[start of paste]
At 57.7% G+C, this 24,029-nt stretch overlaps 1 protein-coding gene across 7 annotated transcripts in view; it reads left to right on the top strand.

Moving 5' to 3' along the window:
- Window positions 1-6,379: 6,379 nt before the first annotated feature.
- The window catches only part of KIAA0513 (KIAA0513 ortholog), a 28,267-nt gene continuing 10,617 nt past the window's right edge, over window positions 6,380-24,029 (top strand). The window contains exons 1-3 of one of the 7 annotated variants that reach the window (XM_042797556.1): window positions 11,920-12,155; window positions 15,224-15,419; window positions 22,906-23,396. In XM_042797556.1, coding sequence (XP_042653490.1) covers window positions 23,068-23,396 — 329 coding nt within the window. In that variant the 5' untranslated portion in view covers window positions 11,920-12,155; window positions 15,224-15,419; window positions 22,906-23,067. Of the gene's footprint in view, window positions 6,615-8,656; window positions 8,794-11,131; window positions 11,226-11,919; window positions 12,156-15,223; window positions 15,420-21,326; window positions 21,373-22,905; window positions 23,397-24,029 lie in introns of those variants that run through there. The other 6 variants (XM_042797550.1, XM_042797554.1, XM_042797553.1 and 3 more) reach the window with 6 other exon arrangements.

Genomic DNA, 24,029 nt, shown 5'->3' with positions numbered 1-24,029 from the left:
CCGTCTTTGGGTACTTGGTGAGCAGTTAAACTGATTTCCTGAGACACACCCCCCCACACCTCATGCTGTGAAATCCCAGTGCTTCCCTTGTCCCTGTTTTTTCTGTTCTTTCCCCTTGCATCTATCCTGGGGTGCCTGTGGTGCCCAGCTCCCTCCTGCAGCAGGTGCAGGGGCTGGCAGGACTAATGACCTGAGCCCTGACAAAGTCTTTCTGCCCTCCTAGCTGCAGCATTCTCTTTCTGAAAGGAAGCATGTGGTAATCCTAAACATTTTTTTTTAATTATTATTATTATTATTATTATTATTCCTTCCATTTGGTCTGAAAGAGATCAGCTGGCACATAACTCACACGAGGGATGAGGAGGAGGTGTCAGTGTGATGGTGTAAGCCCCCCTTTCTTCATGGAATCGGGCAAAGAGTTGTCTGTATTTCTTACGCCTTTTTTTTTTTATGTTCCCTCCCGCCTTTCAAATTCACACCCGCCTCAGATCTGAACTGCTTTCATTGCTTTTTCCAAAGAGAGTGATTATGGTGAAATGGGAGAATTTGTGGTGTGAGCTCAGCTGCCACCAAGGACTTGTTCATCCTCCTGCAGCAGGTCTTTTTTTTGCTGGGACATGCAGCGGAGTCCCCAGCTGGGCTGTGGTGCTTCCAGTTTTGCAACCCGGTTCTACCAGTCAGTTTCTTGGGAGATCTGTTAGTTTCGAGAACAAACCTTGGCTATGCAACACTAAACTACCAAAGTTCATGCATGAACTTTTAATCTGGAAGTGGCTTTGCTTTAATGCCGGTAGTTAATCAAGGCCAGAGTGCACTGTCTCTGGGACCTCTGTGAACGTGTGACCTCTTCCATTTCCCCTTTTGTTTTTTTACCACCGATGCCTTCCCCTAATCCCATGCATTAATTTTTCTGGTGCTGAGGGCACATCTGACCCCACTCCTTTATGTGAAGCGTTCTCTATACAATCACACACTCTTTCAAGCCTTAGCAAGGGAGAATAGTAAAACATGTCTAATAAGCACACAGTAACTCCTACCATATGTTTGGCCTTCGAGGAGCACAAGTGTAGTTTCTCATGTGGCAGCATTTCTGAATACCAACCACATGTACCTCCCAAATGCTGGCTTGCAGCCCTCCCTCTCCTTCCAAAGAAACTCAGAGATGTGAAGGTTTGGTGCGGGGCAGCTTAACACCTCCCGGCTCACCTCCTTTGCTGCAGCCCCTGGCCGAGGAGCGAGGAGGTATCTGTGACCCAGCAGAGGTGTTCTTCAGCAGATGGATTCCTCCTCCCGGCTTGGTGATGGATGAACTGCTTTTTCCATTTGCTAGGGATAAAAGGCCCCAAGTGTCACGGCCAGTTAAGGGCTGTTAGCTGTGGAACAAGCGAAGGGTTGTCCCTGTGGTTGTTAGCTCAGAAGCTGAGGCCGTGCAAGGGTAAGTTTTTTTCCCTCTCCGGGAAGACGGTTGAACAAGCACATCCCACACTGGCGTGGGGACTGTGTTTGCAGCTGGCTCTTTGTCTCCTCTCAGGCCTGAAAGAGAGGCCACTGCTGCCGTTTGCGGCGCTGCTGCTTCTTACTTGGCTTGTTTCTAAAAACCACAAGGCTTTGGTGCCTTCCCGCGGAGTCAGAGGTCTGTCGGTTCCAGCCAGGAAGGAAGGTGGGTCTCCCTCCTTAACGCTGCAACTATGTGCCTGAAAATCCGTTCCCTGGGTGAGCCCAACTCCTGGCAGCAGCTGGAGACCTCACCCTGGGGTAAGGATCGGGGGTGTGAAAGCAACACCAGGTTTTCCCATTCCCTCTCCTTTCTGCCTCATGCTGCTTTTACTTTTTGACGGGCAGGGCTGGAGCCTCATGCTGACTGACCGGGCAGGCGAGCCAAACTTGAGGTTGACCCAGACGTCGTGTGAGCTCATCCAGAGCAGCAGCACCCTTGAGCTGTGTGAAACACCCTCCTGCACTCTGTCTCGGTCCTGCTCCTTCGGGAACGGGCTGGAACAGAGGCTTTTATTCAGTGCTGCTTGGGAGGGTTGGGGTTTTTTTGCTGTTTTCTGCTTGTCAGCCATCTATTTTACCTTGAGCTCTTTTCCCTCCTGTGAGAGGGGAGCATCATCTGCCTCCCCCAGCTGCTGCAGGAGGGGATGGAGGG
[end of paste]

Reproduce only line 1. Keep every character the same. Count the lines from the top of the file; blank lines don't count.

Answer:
At 57.7% G+C, this 24,029-nt stretch overlaps 1 protein-coding gene across 7 annotated transcripts in view; it reads left to right on the top strand.